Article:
ED: I guess maybe what I’m more interested in is trying to understand how that process happens, how you go from being a child to becoming this man. And I think that idea of what a man is was really pervasive where I grew up, and for some reason I’m not like that, and I’m curious why not. I don’t really like being confrontational. I don’t think the imagery is confrontational, maybe it is. Maybe it’s a bit passive aggressive, or trying to pull it apart through irony.

KB: I think some certain questions, just in the event of them being asked, can seem confrontational to certain viewers. But the work doesn’t seem intentionally confrontational to me, but I think it could be read that way, depending on who’s seeing it.

One of the themes of the imagery is there’s these tree fort like structures, and there’s a certain care-free, childlike element of play, and how does that play into the work and the making of the work?

ED: Well with the tree forts, and I think it happens a couple of times, the idea of building and looking upwards…that comes from an interest in transcendence or looking for a spiritual presence. But also I was thinking about how making art is for me an optimistic and joyful experience. So I want my art to be joyful, and to help people find maybe love, grace, and maybe help people live more joyful lives. And I don’t know if that’s successful, because that’s something I’ve been thinking about more recently, but that’s an area that I am more interested in, about playfulness, or just having fun, and taking pleasure in the world, and humor, also, which is really important to this show.

KB: There’s a passage in your artist’s statement where you talk about the “moment where beauty gives way to melancholy.” I was wondering if you could expand on that idea a little more.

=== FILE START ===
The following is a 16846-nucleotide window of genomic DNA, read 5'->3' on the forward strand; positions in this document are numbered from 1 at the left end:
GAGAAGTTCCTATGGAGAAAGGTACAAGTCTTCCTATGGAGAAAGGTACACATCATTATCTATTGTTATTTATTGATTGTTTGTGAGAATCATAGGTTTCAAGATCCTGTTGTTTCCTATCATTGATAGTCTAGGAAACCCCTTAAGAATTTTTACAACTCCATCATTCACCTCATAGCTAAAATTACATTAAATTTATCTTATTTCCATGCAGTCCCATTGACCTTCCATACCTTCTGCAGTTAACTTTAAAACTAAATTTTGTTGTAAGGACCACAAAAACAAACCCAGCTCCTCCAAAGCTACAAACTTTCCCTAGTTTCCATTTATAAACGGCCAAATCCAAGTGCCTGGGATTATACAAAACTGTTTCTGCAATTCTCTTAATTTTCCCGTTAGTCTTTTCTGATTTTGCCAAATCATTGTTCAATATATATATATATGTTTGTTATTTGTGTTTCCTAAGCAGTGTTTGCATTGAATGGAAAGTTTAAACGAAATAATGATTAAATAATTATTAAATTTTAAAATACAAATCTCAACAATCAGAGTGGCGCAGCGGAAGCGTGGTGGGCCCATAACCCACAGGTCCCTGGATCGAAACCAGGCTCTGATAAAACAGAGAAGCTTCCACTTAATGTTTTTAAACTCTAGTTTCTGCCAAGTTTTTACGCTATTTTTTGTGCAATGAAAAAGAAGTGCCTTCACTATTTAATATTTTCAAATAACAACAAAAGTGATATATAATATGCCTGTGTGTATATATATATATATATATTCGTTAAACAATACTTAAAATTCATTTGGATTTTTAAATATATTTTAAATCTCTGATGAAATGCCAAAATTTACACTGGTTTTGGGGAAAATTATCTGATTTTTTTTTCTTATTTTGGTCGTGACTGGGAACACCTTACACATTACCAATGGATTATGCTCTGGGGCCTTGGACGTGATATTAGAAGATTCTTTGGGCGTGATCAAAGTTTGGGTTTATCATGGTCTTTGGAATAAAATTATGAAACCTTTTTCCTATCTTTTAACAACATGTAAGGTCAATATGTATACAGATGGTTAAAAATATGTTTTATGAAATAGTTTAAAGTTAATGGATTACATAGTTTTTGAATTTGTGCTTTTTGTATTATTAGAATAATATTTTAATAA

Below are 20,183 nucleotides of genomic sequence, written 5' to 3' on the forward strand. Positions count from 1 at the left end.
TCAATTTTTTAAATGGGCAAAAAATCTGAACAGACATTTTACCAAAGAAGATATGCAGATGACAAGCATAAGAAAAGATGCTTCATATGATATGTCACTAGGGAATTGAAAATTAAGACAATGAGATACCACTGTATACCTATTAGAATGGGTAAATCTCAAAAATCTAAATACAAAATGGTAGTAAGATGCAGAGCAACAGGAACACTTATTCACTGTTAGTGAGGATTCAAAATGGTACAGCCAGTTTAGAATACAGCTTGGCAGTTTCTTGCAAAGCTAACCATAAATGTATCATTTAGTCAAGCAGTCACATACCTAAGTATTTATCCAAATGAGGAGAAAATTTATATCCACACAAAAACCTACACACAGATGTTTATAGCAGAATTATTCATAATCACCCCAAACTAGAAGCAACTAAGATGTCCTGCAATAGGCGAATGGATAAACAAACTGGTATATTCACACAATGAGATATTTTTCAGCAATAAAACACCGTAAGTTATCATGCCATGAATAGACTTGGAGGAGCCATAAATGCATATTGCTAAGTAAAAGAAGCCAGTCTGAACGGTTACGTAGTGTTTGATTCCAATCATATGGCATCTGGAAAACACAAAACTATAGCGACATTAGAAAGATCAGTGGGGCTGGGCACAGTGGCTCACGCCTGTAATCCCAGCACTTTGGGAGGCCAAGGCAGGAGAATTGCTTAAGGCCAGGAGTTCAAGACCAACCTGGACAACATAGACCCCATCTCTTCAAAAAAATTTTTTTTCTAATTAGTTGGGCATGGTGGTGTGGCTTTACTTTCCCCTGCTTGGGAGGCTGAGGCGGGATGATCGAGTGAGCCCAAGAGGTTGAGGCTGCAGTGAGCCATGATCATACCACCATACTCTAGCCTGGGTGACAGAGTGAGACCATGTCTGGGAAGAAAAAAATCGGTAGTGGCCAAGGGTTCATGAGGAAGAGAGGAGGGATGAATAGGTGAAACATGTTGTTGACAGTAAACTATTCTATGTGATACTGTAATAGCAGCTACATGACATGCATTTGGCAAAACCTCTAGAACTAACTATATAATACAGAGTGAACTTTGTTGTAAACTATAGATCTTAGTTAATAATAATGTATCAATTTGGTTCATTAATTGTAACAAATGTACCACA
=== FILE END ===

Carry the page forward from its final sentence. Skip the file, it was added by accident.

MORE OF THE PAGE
ED: There’s sort of these moments of violence, but I never show the violence, it’s sort of the moment before that happens. A lot of people, when they look at the imagery, especially the one of the birds and the trees, they think it’s really beautiful and playful, but when they start to look closer at it or maybe hear the story behind it, they may be a little bit repelled or repulsed because of what is actually happening. So maybe that tension between something that’s beautiful, but if it were to happen a couple seconds later it would be grotesque. So that transition, of when does something that’s beautiful become ugly?

KB: In the artist’s statement, you talk about the beauty that gives way to melancholy, then you list certain things like violence and tragedy, then you also list the issue of same-sex attraction. How does that play into that tension of beauty and melancholy?

ED: That’s a complicated question. With the same-sex attraction, I don’t see it as being something that’s very explicit, but it’s something that I’ve been consistently thinking about with all the pieces. That was a really difficult one, because I wanted to think about it, but I didn’t want to do it explicitly.

KB: Well I think there is certainly one aspect of masculinization that’s a collective sense among men about what is beautiful. That has a lot to do with objectifying women in a lot of ways, and there’s like the cheesy stereotypical rec-room painting scene, with a moose, and a tree line, and mountains in the background, which echoes some of your imagery as well. So there does seem to be a twisting, there’s a bit of a flip there when some of those masculine ideas of what’s beautiful get turned on their ear.

ED: And I think it relates to something about shame. Or something that could be beautiful, but is almost always melancholy.

KB: I think you’re on to something with the shame aspect, because there’s a tension between what people find beautiful personally, and what’s acceptable to find beautiful according to everyone else.

ED: Right. Like what I’m allowed to think is beautiful because of my personal identity or my gender identity, or what I’m allowed to find pleasure in.

Posted on March 15, 2007 11:49 AM